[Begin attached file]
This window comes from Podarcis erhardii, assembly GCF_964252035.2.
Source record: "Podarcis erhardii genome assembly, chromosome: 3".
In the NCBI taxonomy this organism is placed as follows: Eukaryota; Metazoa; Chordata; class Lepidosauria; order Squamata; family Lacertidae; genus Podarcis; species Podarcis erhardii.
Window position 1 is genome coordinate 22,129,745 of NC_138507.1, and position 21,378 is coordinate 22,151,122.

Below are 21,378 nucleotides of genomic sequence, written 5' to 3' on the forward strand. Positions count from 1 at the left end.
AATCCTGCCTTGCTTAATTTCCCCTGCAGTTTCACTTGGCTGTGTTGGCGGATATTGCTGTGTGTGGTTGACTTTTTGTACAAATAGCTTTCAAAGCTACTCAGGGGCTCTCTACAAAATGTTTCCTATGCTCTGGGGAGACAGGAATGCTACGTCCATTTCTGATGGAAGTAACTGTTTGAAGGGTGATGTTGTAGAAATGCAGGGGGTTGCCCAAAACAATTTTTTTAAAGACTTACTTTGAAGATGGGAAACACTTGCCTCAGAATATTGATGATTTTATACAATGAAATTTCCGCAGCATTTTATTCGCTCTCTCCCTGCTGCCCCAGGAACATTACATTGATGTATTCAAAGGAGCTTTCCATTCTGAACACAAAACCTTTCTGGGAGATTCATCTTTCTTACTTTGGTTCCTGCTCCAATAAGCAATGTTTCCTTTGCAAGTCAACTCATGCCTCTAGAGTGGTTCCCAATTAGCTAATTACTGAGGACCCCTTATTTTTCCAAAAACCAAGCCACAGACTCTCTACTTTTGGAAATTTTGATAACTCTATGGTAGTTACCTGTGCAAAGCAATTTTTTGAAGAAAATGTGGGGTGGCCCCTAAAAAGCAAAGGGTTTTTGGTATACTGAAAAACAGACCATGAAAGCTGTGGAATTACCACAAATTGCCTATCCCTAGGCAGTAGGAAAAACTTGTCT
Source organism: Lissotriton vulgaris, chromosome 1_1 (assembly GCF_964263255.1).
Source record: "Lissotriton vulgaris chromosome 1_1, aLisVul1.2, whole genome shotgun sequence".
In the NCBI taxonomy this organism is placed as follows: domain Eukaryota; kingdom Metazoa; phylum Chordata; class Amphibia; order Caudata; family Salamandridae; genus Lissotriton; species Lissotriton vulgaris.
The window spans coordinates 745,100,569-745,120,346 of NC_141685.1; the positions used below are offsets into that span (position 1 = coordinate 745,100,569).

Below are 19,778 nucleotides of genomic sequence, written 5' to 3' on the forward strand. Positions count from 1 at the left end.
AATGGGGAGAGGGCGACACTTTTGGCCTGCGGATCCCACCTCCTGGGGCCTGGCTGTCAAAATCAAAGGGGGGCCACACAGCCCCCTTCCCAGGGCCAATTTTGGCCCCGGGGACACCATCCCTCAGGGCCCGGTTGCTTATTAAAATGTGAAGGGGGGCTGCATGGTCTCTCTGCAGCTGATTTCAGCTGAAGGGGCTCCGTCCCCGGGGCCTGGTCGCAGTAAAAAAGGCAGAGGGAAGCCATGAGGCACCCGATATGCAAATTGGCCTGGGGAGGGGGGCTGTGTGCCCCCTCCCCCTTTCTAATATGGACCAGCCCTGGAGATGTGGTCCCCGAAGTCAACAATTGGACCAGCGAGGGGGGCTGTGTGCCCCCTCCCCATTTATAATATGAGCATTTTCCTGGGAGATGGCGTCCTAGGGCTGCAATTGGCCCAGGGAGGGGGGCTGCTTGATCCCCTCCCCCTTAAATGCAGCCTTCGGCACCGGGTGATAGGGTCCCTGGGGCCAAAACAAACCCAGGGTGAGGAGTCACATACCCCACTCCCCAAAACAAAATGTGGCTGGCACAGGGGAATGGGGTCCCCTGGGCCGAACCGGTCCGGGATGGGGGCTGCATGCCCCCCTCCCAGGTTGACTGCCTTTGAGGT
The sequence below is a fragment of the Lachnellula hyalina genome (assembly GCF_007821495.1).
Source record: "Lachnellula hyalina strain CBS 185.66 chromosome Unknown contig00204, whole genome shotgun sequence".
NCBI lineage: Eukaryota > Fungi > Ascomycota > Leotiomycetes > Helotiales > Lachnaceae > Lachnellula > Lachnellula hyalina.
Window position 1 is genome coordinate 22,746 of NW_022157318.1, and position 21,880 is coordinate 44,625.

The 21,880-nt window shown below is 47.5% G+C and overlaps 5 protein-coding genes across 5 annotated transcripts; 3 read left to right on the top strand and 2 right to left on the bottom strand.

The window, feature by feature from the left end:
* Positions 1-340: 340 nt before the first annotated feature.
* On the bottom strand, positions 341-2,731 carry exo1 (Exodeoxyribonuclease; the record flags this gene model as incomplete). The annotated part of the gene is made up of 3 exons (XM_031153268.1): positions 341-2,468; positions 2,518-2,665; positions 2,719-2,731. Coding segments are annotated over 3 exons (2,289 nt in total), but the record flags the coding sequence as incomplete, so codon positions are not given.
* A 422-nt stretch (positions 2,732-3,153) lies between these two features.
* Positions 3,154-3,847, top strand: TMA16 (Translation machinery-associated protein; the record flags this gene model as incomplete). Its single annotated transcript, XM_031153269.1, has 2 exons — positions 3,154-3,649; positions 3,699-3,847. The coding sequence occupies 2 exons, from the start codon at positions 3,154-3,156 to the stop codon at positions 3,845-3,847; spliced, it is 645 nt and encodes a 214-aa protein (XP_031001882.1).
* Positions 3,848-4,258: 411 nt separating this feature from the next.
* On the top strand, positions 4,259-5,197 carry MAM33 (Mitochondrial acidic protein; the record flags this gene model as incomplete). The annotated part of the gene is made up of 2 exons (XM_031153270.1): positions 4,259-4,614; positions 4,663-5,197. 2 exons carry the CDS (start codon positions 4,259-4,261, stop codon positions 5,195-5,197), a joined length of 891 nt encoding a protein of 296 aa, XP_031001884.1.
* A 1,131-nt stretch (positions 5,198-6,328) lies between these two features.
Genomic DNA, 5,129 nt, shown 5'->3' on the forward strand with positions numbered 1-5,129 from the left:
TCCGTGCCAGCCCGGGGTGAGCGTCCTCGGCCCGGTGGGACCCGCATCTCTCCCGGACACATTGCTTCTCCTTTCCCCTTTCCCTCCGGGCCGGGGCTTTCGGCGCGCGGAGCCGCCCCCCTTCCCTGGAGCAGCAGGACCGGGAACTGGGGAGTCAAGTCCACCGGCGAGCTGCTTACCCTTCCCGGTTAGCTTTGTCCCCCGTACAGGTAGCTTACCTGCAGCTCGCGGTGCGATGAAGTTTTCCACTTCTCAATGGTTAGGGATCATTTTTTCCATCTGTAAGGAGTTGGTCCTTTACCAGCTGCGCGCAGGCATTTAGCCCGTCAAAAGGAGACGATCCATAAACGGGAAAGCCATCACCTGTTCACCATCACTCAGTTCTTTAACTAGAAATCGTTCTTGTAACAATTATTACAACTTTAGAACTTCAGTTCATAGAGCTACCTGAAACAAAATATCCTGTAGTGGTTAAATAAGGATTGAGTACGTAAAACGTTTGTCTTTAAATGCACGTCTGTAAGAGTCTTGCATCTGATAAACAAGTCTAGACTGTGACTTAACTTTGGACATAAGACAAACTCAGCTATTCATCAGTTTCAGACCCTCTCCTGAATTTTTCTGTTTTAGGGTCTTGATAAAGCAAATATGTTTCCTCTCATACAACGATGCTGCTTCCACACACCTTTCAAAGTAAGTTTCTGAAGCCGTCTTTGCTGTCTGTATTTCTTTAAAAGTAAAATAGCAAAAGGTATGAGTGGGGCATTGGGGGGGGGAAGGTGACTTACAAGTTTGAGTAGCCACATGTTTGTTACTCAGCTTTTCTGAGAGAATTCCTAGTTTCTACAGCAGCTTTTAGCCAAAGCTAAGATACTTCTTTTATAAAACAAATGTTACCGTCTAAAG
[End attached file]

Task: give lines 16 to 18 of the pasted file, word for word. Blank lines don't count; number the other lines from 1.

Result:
Window position 1 is genome coordinate 22,746 of NW_022157318.1, and position 21,880 is coordinate 44,625.

The 21,880-nt window shown below is 47.5% G+C and overlaps 5 protein-coding genes across 5 annotated transcripts; 3 read left to right on the top strand and 2 right to left on the bottom strand.

The window, feature by feature from the left end: